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German black magic

by
18 September 2015

September 17th, 1915.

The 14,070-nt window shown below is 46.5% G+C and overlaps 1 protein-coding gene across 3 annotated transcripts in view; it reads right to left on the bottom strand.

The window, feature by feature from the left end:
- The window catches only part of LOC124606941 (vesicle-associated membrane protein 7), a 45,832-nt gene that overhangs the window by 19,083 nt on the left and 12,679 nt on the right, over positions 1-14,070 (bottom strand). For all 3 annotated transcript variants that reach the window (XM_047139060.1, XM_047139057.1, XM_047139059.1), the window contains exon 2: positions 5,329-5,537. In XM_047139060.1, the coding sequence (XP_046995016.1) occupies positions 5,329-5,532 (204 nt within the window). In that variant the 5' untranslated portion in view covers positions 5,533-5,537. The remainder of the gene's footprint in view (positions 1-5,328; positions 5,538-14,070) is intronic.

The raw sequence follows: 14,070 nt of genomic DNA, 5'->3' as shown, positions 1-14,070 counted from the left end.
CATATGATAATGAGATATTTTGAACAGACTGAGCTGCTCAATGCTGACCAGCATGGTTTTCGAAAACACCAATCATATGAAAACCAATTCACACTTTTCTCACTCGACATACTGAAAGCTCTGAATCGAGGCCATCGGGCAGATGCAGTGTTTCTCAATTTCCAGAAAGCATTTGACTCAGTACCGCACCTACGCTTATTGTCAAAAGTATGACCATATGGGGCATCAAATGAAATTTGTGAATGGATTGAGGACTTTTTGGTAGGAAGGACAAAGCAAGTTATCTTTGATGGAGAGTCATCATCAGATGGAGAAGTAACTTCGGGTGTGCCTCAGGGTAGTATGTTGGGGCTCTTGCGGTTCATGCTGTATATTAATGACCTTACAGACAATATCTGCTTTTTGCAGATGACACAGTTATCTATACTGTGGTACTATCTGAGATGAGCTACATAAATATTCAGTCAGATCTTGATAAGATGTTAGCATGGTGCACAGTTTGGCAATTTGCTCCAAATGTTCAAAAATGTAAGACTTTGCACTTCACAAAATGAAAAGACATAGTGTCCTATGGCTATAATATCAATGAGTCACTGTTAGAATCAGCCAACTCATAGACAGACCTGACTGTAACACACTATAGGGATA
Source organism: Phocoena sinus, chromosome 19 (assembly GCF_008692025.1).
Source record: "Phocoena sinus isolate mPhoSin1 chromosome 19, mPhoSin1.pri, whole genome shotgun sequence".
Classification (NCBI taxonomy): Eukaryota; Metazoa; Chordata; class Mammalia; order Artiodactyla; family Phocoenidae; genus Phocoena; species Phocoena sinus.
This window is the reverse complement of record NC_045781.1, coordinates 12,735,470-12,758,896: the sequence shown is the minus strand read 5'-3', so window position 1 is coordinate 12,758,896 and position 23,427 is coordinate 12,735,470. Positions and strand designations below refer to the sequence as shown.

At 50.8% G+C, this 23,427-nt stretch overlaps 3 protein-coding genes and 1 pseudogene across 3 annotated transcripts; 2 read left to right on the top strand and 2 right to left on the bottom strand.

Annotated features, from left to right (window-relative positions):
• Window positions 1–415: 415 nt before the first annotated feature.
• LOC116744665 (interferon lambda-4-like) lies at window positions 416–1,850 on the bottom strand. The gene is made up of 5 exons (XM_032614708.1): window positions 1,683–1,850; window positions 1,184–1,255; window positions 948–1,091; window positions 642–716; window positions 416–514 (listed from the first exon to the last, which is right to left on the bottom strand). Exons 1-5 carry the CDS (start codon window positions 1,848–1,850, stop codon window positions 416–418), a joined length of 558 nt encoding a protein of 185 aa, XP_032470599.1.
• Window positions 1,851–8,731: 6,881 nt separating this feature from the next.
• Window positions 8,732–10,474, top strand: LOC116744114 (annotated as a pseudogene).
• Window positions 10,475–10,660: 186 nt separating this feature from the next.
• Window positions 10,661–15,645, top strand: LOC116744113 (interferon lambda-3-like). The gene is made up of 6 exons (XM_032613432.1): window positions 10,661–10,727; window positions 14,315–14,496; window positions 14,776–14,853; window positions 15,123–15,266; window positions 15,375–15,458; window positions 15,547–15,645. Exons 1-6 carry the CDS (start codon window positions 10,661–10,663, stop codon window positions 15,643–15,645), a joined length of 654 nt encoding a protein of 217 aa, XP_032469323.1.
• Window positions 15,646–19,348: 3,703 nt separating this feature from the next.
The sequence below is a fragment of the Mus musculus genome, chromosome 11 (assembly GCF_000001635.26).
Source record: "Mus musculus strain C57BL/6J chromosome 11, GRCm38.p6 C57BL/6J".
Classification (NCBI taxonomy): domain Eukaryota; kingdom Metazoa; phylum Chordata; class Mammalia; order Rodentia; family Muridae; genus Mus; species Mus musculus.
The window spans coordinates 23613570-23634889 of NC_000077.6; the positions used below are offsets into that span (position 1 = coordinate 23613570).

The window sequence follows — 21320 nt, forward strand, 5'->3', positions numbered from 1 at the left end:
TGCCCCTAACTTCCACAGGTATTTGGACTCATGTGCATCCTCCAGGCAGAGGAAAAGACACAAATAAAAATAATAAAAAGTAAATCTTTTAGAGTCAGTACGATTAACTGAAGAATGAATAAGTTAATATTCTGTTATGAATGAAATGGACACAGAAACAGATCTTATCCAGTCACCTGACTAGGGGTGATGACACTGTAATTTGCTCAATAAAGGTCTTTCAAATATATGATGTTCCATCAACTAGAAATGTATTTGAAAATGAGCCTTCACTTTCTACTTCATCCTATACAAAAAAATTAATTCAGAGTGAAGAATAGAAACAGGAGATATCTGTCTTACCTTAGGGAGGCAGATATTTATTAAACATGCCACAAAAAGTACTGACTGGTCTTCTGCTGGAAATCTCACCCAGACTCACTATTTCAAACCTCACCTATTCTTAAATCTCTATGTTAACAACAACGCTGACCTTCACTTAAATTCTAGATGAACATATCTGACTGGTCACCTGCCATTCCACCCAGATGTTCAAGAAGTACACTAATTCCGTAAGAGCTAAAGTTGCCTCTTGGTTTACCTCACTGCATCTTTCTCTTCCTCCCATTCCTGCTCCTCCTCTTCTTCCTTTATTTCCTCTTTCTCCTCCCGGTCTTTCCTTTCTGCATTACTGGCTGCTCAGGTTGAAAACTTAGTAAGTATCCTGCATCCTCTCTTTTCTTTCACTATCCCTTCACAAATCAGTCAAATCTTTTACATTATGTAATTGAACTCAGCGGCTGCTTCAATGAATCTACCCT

IF EVER a nation can go mad, that is the case of Germany today. The malady has passed through many phases; at one time it has taken the form of insensate hate, at another it is homicidal, and more particularly infanticidal. Now it appears in a curious state of imbecility obsessed with superstition. One of the Zeppelins which have visited us during the week was the bearer of a mutton blade-bone, on which was roughly drawn a figure of Sir Edward Grey, with a maledictory legend. This is the second recent example of throwback on the part of the German character to primitive barbarism. The other is, of course, the carving of a colossal wooden effigy of Von Hindenburg, in which the German people are invited to drive nails, evidently with the idea that every nail driven into the figure is a nail driven into his enemies. The proceeding derives from the days when black magic was practised, as readers of Ingoldsby Legends will recall. Kultur, we believe, is the German equivalent for civilization, but our conception of the latter certainly does not include the black arts, which, happily, civilized man has abandoned. If there is truth in the saying that God first deprives of their reason those whom He wills to destroy, we seem to be witnesses of the process which we hope is but the preliminary to the destruction of an enemy who has done harm enough to suffice for what remains of the world’s lifetime.

 

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